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King George and Queen’s Hospital trust still Requires Improvement yet is succeeding in staff leadership

PUBLISHED: 07:00 09 January 2020

King George Hospital. The trust which runs the Goodmayes site and Romford's Queen's Hospital has been rated as Requires Improvement by CQC. Picture: Ken Mears

King George Hospital. The trust which runs the Goodmayes site and Romford's Queen's Hospital has been rated as Requires Improvement by CQC. Picture: Ken Mears

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Improvements still need to be made at Queen’s and King George hospitals but inspectors have noted the trust is “moving in the right direction” when it comes to staff leadership.

Philip Dunne, then health minister, visited Queen's Hospital's trainee nursing associates in 2017. Picture: Queen's HospitalPhilip Dunne, then health minister, visited Queen's Hospital's trainee nursing associates in 2017. Picture: Queen's Hospital

The Care Quality Commission (CQC) has deemed that overall Barking, Havering and Redbridge University Hospitals NHS Trust (BHRUT) still Requires Improvement.

The trust, which runs the Romford and Goodmayes hospitals, was already rated Good for caring, but has now also received a Good rating for effective and well-led services.

Professor Ted Baker, England's chief inspector of hospitals, said: "[BHRUT] is definitely moving in the right direction.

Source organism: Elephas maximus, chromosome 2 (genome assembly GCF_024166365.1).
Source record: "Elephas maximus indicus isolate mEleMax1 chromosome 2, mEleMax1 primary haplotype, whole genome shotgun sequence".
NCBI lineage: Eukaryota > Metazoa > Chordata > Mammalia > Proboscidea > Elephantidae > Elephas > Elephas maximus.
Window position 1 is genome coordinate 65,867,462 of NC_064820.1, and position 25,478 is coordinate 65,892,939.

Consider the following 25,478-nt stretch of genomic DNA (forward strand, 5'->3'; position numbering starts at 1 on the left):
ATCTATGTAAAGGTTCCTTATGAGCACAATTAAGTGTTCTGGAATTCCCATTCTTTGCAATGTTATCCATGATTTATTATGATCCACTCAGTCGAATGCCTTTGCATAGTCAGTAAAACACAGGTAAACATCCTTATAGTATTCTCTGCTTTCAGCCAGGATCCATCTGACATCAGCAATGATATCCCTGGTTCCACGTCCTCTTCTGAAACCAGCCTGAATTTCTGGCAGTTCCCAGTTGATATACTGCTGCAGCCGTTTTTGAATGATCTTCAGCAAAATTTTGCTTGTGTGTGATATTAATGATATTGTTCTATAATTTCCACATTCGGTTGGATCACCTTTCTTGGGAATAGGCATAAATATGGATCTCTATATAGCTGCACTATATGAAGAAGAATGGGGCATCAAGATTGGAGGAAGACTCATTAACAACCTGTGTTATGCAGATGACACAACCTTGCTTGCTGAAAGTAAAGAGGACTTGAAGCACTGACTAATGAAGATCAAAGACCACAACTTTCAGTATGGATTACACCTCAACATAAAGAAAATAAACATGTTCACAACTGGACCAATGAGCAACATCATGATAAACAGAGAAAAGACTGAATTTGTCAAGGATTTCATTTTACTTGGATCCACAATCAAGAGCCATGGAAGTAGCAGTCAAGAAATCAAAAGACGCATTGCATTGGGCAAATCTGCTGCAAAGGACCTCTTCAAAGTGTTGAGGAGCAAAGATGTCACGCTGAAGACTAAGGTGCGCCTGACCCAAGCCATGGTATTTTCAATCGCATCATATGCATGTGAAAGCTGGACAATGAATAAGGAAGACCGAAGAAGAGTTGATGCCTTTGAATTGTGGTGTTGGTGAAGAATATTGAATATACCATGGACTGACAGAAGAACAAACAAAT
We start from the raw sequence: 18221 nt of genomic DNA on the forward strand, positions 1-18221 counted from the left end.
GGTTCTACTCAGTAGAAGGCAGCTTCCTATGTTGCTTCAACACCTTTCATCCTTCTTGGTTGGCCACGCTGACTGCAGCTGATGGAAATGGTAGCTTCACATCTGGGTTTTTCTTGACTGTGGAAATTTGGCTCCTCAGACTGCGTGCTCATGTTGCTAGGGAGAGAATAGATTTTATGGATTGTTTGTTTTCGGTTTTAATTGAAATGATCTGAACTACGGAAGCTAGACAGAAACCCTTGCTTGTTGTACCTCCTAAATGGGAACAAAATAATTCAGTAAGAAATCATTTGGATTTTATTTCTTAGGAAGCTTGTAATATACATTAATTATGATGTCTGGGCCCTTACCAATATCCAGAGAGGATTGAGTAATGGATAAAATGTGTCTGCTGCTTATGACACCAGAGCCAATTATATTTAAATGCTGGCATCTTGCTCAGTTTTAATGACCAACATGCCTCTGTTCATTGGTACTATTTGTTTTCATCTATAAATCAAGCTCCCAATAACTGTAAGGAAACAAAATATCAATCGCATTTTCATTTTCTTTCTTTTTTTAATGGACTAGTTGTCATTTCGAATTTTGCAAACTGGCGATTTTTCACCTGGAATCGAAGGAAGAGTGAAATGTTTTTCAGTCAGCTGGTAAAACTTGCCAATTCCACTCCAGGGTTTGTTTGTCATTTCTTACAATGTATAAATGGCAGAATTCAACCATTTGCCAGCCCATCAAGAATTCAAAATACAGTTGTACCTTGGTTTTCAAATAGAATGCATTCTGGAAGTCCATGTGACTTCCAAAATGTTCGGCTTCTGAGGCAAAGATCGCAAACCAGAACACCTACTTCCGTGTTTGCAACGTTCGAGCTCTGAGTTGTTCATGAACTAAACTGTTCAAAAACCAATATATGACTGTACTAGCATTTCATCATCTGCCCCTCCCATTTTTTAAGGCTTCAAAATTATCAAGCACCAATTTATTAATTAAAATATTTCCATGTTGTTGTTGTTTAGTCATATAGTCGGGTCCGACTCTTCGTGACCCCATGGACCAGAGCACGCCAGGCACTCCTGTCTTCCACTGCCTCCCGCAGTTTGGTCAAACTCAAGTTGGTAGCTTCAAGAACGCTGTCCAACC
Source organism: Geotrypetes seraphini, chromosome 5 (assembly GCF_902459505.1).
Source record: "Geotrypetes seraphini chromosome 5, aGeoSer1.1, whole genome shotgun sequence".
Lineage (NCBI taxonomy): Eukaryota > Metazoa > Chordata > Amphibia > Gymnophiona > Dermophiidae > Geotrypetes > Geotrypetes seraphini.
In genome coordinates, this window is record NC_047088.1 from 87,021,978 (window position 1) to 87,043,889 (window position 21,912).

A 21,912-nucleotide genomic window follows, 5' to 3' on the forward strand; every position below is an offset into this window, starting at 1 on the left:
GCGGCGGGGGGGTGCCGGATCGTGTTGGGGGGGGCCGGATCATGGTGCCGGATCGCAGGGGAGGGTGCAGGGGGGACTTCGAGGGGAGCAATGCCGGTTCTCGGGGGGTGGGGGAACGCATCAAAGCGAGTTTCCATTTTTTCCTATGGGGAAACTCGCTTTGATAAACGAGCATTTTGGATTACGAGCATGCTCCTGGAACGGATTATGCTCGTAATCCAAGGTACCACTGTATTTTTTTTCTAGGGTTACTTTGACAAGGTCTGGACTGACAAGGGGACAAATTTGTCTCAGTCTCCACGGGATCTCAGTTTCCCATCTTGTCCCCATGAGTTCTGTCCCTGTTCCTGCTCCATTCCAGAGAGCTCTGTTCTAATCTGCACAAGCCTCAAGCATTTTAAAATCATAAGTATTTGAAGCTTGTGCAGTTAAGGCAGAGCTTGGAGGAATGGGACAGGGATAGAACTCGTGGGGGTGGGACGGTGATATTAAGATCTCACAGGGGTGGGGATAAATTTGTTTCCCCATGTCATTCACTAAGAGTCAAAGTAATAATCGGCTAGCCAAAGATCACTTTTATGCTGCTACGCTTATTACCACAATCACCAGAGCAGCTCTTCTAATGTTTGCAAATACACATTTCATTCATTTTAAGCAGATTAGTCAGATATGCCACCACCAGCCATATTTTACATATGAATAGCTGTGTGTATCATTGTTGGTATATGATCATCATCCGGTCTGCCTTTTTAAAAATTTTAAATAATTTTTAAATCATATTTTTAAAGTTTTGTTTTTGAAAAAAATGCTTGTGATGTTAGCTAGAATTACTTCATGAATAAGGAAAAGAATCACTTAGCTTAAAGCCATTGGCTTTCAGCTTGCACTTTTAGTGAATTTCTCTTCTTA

"There were also a number of areas where we saw some outstanding practice which was very encouraging.

"I would like to see the trust striving to improve safety and responsiveness in a bid to attain a Good overall rating and most importantly better care for its patients."

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From September 3 to November 14 last year, the CQC inspected urgent and emergency services cross both sites, and services for children and outpatients at King George Hospital in Barley Lane.

The inspectors concluded that the trust must improve in ensuring that the paediatric emergency department at Queen's Hospital in Rom Valley Way, is sufficiently staffed with qualified paediatric trained staff.

Critical care action points for never events must be implemented in a timely manner, and BHRUT needs to improve how it processes and monitors outpatients.

The inspectors were impressed with BHRUT's new nursing associate role and how it has "significantly improved" staffing levels.

Other outstanding practices included end of life care at Queen's Hospital with mortuary visits for staff to help them understand the importance of care after death.

Chris Bown, interim chief executive at BHRUT, said: "While we know there is still much more to do, I am delighted that inspectors have recognised our steady progress; rated us as good in three of the domains, including well-led; and praised our kind and compassionate staff and the high quality of care we provide to our patients every day."

Chairman Joe Fielder added: "I was also pleased that inspectors recognised we are working hard to improve our finances, despite challenging circumstances, and that NHS Improvement has moved our use of resources rating from 'inadequate', to 'requires improvement'."

Visit cqc.org.uk/provider/RF4 to read the full report.


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